At the beginning of the column, we find out that the column’s author, Alison Piepmeier, is herself the mother of a four-year old daughter who has Down syndrome. Despite the fact that Piepmeier calls her daugher “a delight” and says she has been “repeatedly surprised by [her daughter’s] curiosity, her individual sense of humor and how much she has accomplished,” she still sees absolutely nothing wrong with other parents choosing to “terminate” a pregnancy if the fetus/child has Down syndrome—or, for that matter, any other reason.
It is perhaps also worthy of mention that Piepmeier is a professor of—wait for it—women’s and gender studies.
Abortion as “the Protective Choice”
After taking note of what she rightly calls the “extremely high” abortion rates for children with Down syndrome identified through prenatal screening, Piepmeier points out that some parents of children with Down syndrome are celebrating North Dakota’s recently enacted ban on abortion in cases of fetal abnormalities (including, of course, Down syndrome).
Then she begins speaking nonsense: “But outlawing abortion is not a reasonable response to this situation.”
In other words:
- Outlawing the killing of children with Down syndrome while they are still in the womb = Unreasonable.
- Permitting the killing of children with Down syndrome while they are still in the womb = Reasonable.
Piepmeier goes on to recount some of the conversations she has had with women who “terminated their pregnancies” when they found out their baby had Down syndrome:
These were wanted pregnancies in which the fetus was already identified as a child, and often even named.
Repeatedly women told me that they ended the pregnancy not because they wanted a “perfect child” (as one woman said, “I don’t know what ‘perfect child’ even means”) but because they recognized that the world is a difficult place for people with intellectual disabilities.
Piepmeier goes on to note, chillingly:
One woman told me, “The thing is I could not, in good conscience, from the get-go, know that my child has these setbacks in life.” Another identified adulthood as the challenge: “There is no part of caring for an infant or school-aged child with Down syndrome that we didn’t think we could handle. We chose to terminate mostly on the basis of our understanding of the challenges and quality of life he and our family would face if/when he lived to be over age 21: his middle age, and end of life.” [emphasis added]
Note the “if/when” above.
Recognizing that their son or daughter might not ever live to adulthood, this couple elected to have an abortion anyway.
Piepmeier goes on:
Another woman talked quite a bit about rape. She was assaulted as a child, she knew that the statistics for sexual abuse were high for people with intellectual disabilities, and she was determined that her daughter would not experience that, so that was one of the reasons she terminated her pregnancy. She referred to her abortion several times as “the protective choice.”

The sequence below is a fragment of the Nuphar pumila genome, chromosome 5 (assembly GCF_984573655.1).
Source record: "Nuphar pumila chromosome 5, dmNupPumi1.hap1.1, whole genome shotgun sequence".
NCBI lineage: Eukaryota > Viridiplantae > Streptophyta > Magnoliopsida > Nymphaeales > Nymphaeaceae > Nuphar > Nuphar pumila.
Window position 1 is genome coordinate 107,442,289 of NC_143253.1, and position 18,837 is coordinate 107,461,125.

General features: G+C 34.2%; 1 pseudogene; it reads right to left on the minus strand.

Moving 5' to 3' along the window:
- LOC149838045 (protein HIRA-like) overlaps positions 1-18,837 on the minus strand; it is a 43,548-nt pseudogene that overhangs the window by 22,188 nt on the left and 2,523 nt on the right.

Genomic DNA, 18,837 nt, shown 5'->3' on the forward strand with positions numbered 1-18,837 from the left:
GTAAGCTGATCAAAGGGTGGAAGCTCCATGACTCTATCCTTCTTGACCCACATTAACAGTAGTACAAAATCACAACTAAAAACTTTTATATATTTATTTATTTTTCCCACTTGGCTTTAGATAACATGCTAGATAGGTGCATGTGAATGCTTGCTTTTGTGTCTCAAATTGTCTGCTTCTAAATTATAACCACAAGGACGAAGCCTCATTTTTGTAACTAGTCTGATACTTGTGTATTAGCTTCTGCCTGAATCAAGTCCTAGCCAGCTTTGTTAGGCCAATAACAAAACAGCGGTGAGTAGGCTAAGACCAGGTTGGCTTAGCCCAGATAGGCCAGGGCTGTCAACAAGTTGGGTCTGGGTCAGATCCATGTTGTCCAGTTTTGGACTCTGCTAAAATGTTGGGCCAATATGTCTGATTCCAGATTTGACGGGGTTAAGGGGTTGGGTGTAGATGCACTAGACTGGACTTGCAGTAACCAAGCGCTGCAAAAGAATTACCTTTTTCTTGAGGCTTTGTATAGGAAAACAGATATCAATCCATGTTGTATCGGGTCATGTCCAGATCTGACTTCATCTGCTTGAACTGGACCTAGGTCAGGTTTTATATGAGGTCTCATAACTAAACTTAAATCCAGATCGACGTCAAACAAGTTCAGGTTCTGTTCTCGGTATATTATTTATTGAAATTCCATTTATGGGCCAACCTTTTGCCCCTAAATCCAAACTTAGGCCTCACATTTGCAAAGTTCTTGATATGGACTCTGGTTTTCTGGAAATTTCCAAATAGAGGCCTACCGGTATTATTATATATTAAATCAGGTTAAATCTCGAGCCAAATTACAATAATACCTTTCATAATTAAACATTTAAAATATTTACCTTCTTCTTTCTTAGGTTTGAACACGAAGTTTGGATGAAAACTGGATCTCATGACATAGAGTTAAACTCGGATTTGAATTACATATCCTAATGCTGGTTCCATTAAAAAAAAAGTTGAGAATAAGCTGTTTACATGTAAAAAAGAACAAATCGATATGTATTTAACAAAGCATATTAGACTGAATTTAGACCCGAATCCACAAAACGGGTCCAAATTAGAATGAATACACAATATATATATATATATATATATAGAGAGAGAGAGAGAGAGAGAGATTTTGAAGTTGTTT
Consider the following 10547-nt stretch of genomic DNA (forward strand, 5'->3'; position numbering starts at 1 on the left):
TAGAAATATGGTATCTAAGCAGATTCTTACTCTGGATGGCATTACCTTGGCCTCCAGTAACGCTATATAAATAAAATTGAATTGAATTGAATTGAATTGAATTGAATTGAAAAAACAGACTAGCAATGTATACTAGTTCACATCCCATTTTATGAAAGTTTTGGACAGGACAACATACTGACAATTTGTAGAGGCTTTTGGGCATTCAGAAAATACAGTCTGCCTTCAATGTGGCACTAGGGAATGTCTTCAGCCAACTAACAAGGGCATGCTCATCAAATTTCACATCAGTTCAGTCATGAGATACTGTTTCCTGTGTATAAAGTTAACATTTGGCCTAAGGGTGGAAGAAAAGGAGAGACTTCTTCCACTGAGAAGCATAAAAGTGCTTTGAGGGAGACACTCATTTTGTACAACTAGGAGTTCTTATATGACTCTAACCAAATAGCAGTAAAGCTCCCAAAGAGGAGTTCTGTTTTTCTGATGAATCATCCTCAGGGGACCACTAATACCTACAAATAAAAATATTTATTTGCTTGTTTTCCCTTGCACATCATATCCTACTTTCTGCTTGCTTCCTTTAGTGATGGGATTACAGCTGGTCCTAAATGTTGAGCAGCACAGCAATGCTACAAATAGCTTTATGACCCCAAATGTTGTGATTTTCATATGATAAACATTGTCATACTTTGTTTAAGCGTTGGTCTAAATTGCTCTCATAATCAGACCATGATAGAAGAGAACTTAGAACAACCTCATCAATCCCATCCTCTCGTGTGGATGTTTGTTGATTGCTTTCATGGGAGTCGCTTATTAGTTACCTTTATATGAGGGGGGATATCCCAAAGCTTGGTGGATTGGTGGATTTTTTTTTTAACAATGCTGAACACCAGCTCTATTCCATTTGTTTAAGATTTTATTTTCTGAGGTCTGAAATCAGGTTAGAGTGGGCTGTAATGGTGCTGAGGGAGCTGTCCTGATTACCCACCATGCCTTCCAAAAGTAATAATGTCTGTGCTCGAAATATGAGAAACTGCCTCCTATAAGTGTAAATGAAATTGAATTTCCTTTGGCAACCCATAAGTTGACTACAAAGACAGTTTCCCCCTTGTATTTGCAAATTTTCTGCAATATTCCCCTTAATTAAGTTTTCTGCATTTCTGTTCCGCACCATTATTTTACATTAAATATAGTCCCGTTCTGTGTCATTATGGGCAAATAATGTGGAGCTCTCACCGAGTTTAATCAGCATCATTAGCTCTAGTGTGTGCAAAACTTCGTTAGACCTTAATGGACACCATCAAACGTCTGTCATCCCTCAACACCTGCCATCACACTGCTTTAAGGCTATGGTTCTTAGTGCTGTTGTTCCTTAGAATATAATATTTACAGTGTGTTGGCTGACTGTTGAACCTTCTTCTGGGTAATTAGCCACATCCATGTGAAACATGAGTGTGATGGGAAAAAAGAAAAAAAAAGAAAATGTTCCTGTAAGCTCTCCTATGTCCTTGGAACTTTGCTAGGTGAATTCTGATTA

Clearly, no one—especially someone who was herself a victim of child abuse—wants any child to become a victim of rape or other form of abuse.
And equally clearly, no one is in a position to be able to judge the subjective culpability of this woman—or, for that matter, of any woman—who has had an abortion.
But objectively, the act of killing a child out of a desire to “protect” that very child from harm is quite literally irrational.
Abortion a Matter “Between a Woman and Her Doctor”?
There is one group of people who are not mentioned at all in Piepmeier’s article: namely, doctors.
This is a rather curious omission, one would think, especially considering how often the talking point about abortion being a matter “between a woman and her doctor” is bandied about by the “pro-choice” movement.
From reading Piepmeier’s article, one might easily think that the women she interviewed who had abortions after discovering their children had Down syndrome came to their decisions on their own.
But most people’s instincts wouldn’t let them arrive at such rationalizations by themselves. They can only get there with the help—and implicit, if not explicit, encouragement—of a doctor.
Piepmeier goes on to write a sentence that serves exactly no purpose but to illustrate the supposed hypocrisy of pro-lifers:
If North Dakota really does want it to be “a great day for babies in North Dakota” and wants to prove that “a civil society does not discriminate against people … for their sex or for disability,” it should make the state a welcoming place for people with disabilities.
OK. So if, by every possible measure, North Dakota became the most welcoming state in the U.S. for people with disabilities, then could it go ahead and enact a ban on abortion in cases of fetal abnormalities?
Nope. She concludes with this:
Let women have abortions for whatever reason they choose, but make it a world they would like to bring a child into — even a child with an intellectual disability. [emphasis added]
And there you have it.
It took a while, but in the end, Piepmeier makes clear that even if every step possible were taken to offer help to pregnant women in need, the tired old boilerplate of “Abortion on demand and without apology!” trumps all.